Part of Telemachus’ indecisiveness comes from his questions of legitimacy. Despite Athena’s, Nestor’s, and Menelaus’ insistence that he looks just like his father, Telemachus has never known his father: Odysseus left for Troy when Telemachus was very young. When Athena, disguised as Mentes, asks “You must be, by your looks, Odysseus’ boy? / The way your head is shaped, the fine eyes — yes, / how like him!” Telemachus answers:
Friend, let me put it in the plainest way
My mother says I am his son: I know not
surely. Who has known his own engendering?
I wish at least I had some happy man
as father, growing old in his own house—
but unknown death and silence are the fate
of him that, since you ask, they call my father.
Not only does Telemachus doubt that he may be Odysseus’ son — who can blame him for feeling down, though? — he questions his mother’s fidelity. Athena knows that she must help the young Telemachus, so she gives him a mission: go to Nestor and ask him if he knows Odysseus’ fate and also tell the suitors, in a public forum, to leave Odysseus’ house, or face the consequences. Her encouragement “put a new spirit in him, / a new dream of his father” that will allow him to act.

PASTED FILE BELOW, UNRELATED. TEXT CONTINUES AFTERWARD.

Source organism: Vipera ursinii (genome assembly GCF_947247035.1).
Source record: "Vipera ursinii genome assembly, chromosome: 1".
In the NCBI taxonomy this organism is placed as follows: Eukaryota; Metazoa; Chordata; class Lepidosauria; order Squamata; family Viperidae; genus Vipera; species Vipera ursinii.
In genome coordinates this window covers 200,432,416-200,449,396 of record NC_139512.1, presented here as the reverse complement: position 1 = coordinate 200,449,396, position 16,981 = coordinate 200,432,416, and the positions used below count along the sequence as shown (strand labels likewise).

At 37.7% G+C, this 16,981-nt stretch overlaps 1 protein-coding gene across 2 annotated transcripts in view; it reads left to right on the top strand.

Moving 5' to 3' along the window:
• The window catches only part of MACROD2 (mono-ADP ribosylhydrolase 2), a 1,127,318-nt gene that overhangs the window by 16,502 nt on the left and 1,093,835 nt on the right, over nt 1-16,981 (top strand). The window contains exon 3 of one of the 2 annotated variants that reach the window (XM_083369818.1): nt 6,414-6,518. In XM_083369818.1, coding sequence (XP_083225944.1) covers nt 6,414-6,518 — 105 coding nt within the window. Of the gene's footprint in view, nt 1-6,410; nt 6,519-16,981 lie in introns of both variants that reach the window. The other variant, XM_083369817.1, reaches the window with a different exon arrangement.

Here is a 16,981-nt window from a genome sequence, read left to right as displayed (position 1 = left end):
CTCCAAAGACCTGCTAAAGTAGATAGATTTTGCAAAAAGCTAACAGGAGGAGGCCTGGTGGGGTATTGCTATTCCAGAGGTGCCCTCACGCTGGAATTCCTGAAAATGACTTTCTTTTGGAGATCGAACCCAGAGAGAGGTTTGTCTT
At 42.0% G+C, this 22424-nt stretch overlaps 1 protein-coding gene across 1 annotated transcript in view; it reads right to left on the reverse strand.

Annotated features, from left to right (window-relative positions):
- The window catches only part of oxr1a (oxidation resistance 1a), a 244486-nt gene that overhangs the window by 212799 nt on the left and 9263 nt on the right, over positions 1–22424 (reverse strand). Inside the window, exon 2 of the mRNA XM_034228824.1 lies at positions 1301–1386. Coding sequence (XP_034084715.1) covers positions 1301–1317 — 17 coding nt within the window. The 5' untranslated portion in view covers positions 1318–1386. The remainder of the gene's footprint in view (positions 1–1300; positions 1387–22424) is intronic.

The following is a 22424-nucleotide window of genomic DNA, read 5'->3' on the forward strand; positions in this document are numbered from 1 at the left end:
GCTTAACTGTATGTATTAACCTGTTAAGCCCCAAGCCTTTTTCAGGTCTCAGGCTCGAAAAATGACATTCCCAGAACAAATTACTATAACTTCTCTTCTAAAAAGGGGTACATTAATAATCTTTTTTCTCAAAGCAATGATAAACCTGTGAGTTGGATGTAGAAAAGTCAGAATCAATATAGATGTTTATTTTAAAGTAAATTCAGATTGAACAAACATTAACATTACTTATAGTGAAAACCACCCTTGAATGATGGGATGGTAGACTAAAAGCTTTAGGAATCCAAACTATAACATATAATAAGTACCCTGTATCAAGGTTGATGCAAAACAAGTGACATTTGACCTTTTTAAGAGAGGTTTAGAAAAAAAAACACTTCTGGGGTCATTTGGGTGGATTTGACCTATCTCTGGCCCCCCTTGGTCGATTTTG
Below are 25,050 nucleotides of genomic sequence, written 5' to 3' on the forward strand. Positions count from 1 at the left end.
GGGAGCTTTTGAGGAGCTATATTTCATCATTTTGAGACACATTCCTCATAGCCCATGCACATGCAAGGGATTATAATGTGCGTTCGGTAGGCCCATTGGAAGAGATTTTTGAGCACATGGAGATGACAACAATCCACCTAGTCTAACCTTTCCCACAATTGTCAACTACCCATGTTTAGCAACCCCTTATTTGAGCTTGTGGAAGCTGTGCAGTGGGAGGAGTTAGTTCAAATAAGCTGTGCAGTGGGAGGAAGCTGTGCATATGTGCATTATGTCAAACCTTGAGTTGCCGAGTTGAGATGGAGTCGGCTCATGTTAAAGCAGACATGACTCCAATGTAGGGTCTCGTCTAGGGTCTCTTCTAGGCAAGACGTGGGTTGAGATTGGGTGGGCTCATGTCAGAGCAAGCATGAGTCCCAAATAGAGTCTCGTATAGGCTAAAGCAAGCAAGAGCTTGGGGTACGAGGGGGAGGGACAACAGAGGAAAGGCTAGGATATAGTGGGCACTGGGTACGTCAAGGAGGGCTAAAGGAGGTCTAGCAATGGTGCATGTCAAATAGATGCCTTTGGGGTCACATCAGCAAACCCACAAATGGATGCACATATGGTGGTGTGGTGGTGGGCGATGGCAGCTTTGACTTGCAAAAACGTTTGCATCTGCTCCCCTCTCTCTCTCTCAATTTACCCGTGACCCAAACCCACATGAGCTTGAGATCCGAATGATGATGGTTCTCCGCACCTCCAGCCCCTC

Book two shows Telemachus beginning to fulfill his responsibility to his father, and also how much like Odysseus he is. The assembly shows his power of oration — his presence as a leader and tactician. However, the suitors, led by Antinous, Eurymachus, and Leokritos, remain defiant, rude, and eventually threatening, dismissing Telemachus’ new-found display of manhood in front of the whole town. This final chance at diplomacy allows the Ithacans to see that Telemachus means business and justifies the suitors’ final end: death at the hands of father and son. Telemachus takes twenty men in a borrowed boat surreptitiously to Pylos to consult Nestor at the end of book two.